If you have clicked on this link, then you're most likely in the beginning phase of home brewing
…….anyone who clicks on this link and has been brewing for a while has probably just learnt the hard way on how easy it is to lose a brew though unsterile equipment.
Anywhere there is yeast involved, your equipment needs to be meticulously clean and sterile. There is a difference between clean and sterile which I will address further in this article.
STERILISING YOUR EQUIPMENT
An excellent product for sterilisation is Sodium Metabisulphite, a white powder that releases S02 gas when diluted with cold water. It is this gas that sterilises all equipment. It has fallen out of popularity in some cases for home users because of the health issues related with inhaling this gas, particularly if you have asthma. However if common sense prevails, and you can resist sticking your head inside your fermenter just to see how much the fumes smell….then you have little to worry about.
This brings to mind a time when I told my youngster not to pick and take a bite out of the chilli we were growing because it would 'burn your mouth' ....no sooner had the warning been issued than I hear a wail from my child...in disbelief I asked why did you do that when I told you not to and got the reply ' I wanted to see just how hot it was!' Along these lines I recommend you don't stick your head inside the fermenter to see how the fumes smell.
Take obvious precautions and use Sodium Metabisulphite in a well ventilated space, and avoid mixing up a too strong ratio…stick with the instructions on the packet! This steriliser is super efficient and works well on HDPE plastic fermenters, airlocks, rubber bungs, sealing O rings, bottles, stainless steel, glass…in fact all your brewing equipment.
There are many other sterilisers/sanitisers on the market…including bleaches, Idophor, starsan etc. You should always follow the instructions on these products regarding dilution ratios, and avoid leaving them on the equipment for longer than recommended.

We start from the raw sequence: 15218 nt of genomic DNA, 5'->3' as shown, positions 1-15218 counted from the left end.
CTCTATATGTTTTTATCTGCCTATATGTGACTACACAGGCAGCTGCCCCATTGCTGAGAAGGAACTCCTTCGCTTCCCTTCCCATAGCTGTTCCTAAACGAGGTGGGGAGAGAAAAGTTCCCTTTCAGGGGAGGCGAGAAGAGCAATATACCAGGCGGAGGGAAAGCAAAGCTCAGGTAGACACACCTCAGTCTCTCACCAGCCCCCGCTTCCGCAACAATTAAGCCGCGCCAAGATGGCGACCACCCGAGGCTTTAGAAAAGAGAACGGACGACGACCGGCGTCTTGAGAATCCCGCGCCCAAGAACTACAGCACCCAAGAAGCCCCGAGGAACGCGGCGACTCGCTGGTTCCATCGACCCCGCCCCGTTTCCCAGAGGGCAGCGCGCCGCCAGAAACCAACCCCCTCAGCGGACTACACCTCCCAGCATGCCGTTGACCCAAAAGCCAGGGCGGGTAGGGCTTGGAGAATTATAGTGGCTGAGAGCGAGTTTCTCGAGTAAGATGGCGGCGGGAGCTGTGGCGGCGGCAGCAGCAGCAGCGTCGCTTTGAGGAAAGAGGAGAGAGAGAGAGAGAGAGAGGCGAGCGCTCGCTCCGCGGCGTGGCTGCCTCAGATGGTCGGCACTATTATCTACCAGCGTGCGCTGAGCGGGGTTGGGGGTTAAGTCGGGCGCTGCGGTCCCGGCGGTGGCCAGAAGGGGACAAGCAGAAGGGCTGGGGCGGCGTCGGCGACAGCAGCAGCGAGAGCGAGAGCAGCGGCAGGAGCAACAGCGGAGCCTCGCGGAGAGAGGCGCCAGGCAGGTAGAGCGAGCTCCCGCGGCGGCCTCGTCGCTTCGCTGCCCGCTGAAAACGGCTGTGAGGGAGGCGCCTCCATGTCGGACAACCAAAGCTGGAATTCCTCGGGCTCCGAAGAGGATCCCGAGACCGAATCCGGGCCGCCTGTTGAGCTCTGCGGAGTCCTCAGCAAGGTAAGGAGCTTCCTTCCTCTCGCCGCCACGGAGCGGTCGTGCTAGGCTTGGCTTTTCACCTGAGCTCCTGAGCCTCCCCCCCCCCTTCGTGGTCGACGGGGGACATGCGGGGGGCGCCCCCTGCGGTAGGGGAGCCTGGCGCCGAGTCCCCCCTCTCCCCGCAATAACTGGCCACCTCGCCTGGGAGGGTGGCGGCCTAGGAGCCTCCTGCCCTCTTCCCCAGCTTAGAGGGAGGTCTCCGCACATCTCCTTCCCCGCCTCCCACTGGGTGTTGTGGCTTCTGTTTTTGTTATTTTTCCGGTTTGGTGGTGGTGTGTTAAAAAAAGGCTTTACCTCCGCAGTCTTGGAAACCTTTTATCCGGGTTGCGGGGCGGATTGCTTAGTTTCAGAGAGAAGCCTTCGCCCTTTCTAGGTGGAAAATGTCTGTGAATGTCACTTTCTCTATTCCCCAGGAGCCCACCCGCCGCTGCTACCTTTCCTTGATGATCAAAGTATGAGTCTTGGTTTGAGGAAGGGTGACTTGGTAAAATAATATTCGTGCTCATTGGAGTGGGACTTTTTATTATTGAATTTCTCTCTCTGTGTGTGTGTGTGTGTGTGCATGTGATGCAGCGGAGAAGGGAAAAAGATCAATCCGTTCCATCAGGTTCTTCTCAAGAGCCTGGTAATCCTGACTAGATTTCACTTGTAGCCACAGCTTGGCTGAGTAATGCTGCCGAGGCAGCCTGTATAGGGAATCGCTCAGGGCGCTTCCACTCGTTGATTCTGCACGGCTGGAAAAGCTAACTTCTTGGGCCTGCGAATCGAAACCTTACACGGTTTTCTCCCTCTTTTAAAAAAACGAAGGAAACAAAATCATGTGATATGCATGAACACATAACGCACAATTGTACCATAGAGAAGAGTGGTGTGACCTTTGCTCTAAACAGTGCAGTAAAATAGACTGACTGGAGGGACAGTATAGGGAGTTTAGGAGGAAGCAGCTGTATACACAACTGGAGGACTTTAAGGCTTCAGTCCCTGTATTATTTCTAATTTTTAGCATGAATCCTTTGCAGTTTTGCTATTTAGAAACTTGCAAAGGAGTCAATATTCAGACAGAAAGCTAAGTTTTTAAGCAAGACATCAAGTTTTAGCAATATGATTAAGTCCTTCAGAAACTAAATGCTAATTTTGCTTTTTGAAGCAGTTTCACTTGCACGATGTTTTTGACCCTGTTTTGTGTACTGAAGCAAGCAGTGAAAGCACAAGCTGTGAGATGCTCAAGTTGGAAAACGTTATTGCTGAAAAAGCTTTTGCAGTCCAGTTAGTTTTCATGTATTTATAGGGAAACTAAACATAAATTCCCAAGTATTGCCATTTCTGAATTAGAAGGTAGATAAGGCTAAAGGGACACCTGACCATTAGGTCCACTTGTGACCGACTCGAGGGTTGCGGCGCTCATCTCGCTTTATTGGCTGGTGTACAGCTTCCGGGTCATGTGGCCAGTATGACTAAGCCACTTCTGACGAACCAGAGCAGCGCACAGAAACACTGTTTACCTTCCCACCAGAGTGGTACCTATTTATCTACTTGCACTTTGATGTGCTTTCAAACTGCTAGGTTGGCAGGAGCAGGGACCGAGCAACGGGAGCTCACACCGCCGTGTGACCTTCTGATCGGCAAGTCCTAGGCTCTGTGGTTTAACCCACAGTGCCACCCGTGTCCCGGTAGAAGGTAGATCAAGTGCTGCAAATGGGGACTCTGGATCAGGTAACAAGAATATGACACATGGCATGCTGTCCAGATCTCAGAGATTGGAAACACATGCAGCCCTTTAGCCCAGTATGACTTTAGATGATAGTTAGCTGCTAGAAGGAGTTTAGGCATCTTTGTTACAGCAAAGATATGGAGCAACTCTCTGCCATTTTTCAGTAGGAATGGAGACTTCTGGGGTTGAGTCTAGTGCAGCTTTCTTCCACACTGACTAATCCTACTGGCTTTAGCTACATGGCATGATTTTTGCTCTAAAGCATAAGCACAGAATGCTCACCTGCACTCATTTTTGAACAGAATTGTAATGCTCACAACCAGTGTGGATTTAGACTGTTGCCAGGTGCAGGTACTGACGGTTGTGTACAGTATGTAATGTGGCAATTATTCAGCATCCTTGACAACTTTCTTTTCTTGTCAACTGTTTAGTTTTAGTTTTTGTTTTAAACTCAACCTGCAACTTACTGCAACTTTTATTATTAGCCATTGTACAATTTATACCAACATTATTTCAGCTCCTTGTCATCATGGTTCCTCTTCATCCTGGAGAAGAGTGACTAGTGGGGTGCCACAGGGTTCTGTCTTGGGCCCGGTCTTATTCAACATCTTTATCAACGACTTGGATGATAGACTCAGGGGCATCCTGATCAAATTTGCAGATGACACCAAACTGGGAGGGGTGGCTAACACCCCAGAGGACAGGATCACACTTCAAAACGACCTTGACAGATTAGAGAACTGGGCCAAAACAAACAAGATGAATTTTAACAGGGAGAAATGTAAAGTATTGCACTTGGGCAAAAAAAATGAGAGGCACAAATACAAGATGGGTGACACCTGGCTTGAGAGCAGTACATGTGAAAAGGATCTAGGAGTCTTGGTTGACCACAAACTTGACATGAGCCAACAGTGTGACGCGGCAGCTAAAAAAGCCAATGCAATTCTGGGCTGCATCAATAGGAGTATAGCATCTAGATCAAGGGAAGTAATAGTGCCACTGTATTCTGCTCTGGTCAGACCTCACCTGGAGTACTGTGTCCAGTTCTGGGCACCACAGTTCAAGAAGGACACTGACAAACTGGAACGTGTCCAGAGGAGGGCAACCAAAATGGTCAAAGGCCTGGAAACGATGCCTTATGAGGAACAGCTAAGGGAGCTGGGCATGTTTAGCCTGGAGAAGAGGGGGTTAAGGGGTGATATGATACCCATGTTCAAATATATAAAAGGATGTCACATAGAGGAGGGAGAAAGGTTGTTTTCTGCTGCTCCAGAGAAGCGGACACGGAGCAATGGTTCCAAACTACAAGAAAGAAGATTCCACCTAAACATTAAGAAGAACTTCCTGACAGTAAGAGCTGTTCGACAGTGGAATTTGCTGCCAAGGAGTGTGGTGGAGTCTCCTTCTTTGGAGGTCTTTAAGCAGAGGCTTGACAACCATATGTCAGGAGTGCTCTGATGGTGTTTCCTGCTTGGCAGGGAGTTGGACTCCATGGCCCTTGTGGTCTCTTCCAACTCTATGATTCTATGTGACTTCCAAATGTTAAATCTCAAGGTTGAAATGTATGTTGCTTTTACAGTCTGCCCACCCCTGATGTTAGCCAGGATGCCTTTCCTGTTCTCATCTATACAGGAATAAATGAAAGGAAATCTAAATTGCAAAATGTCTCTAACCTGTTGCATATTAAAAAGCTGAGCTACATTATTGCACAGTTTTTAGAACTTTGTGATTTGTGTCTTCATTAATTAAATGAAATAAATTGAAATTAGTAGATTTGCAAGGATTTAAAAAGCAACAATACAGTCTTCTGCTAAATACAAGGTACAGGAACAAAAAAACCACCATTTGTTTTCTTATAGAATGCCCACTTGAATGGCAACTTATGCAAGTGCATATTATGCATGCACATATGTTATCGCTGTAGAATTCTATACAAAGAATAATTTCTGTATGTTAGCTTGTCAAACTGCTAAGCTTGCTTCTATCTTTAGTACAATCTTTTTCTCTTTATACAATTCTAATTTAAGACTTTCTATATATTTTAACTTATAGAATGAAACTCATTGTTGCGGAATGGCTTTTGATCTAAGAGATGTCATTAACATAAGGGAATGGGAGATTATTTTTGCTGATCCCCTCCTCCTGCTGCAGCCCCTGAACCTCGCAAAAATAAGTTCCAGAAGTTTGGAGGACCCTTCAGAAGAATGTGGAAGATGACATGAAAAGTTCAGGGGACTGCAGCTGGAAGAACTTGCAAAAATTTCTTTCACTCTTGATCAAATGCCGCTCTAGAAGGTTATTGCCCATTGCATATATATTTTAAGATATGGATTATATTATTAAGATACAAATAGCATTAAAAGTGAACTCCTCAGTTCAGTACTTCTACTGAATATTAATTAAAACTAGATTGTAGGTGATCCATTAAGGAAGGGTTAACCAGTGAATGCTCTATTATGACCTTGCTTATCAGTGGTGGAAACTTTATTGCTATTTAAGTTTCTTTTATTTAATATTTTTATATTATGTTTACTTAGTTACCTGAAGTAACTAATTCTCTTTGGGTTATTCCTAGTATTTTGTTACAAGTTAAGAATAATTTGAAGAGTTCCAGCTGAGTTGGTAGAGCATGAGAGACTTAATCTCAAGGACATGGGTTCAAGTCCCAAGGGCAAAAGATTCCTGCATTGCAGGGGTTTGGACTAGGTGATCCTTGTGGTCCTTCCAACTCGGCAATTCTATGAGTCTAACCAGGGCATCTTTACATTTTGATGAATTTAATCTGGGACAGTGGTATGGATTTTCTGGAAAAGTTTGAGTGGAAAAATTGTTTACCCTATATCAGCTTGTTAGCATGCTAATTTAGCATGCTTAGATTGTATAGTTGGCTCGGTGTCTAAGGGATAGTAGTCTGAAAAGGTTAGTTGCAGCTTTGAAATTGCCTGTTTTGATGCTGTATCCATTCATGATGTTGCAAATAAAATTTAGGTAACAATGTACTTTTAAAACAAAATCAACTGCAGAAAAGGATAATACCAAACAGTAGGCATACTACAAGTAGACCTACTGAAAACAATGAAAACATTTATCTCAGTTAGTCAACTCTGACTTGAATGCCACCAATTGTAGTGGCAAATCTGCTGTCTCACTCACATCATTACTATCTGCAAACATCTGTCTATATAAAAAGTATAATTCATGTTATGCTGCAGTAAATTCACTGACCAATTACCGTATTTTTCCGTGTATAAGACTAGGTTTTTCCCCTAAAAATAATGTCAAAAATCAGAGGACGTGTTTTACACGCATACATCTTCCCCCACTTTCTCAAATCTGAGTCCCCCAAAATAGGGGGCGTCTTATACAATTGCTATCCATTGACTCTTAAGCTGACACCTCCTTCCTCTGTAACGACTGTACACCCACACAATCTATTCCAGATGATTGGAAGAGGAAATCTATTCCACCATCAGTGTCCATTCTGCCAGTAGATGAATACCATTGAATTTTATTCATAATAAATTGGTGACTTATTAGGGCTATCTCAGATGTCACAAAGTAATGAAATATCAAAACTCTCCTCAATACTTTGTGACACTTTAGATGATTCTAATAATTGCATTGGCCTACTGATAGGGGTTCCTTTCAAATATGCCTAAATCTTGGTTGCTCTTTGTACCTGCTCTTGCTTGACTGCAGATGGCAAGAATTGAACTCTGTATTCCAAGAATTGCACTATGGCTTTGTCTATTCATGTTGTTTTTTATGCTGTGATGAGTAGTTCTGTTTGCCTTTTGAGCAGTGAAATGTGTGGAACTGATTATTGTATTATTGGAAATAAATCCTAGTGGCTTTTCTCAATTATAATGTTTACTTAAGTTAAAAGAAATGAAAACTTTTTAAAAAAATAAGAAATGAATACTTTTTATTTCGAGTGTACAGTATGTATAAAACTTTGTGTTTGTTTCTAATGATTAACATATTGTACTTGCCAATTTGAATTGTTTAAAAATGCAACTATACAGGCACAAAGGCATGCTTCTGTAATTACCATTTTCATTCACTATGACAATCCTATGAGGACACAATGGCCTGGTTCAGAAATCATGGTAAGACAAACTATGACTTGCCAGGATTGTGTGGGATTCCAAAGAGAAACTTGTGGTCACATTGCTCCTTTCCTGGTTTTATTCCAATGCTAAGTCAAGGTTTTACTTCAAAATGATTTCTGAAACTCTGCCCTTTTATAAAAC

Stainless steel can get pit marks on the surface if these sterilisers are incorrectly mixed and used.
TO RINSE OR NOT TO RINSE
There are NO RINSE products now on the market that play on fears of contamination from rinse water……
I'm not keen on the no rinse philosophy and can do without a dose of chemical being absorbed into my brew. If you're in doubt of your rinse water, then you could use cooled boiled water or filtered water for the final rinse.
If you are a firm believer in the no rinse policy....then definitely use Sodium Metabisulplhite or Potassium Metabisulphite as your no rinse sterilising choice. These products are used in the food industry as food standard PRESERVATIVES. Likewise potassium metabisulphite is used in winemaking as an antimicrobial agent to treat grapes before fermentation and as a preservative for bottle wine. At recommended dilutation ratios these products would be the best choice as no rinse sterilisers, rather than bleaches or other chemical sterilising products.
THE DIFFERENCE BETWEEN CLEAN AND STERILE
Sterilising solutions do just that..sterilise, however your equipment must be clean first. The best way to have clean equipment is to avoid leaving any old beer or wine on the surface that could go mouldy..washing after use is the most efficient way to have clean equipment. It is ok to clean with a mild household detergent and warm water on your HDPE fermenters etc. Rinse all detergent off really well.
If your glass demijohn, glass beer bottles or stainless steel brewing equipment needs a really good clean… the product BREWERS DETERGENT (sodium metasilicate) is the most effective cleaner/degreaser available. It is used with hot water and will strip all mould and labels from glass bottles, strip any greasy marks like boiling hop resins from your stainless steel boiler etc.
Rinse off thoroughly with warm water and it will leave all equipment squeaky clean (do not use on plastics)